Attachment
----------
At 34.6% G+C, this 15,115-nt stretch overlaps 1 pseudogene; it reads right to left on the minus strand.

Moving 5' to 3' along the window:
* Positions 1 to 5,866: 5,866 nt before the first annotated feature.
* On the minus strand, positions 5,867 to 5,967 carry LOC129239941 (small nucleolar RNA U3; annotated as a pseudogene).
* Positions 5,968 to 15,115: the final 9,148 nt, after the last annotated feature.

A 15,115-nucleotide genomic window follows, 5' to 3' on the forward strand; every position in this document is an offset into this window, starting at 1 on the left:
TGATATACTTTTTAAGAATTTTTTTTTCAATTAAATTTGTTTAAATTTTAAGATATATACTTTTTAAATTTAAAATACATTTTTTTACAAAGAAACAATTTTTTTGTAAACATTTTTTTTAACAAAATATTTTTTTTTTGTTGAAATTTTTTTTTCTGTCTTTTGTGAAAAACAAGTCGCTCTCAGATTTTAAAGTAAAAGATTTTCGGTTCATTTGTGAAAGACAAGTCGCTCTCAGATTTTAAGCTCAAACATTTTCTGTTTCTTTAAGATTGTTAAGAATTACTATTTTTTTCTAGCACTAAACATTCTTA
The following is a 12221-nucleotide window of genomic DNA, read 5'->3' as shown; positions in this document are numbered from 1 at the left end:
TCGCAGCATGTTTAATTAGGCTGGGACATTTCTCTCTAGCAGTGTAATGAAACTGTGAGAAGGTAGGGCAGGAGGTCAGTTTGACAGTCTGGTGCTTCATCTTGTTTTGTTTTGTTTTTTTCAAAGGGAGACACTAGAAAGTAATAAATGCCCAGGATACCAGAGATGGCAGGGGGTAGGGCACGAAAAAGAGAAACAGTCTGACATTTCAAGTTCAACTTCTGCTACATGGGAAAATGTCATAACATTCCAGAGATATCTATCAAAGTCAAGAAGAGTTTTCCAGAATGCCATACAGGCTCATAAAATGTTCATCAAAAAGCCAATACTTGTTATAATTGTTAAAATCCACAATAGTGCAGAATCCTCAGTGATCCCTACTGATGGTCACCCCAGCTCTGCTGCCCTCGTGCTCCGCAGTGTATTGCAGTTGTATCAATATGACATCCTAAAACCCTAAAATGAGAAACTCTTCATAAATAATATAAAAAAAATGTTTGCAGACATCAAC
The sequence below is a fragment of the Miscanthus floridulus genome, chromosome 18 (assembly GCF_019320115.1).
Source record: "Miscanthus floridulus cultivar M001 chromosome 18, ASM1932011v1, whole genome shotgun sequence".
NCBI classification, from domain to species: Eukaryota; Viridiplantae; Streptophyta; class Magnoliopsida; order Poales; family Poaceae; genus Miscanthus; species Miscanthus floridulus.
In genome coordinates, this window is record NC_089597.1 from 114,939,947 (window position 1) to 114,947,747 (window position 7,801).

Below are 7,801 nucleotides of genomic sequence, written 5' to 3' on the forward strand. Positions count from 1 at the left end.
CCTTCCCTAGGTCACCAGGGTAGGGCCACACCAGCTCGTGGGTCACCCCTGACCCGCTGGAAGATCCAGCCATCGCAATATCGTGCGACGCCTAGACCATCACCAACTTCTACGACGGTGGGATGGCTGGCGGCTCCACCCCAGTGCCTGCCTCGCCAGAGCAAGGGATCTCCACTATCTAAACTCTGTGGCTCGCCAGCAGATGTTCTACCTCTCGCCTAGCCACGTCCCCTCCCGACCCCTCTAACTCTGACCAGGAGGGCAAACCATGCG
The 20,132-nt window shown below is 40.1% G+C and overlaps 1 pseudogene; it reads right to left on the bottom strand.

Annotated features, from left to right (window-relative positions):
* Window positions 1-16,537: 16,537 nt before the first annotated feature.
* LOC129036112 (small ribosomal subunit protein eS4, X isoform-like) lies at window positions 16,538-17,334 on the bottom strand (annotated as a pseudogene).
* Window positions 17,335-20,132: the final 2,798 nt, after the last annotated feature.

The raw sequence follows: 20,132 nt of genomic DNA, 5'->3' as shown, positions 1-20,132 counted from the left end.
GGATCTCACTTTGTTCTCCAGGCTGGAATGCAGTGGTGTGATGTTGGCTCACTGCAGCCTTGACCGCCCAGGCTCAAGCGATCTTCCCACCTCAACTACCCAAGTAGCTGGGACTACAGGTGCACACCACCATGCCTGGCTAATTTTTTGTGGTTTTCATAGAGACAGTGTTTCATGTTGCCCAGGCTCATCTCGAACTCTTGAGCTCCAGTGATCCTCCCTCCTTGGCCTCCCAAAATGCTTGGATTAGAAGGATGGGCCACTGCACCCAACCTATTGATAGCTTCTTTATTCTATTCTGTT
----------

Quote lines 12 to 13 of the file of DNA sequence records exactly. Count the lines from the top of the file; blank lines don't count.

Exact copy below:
NCBI classification, from domain to species: Eukaryota; Viridiplantae; Streptophyta; class Magnoliopsida; order Poales; family Poaceae; genus Miscanthus; species Miscanthus floridulus.
In genome coordinates, this window is record NC_089597.1 from 114,939,947 (window position 1) to 114,947,747 (window position 7,801).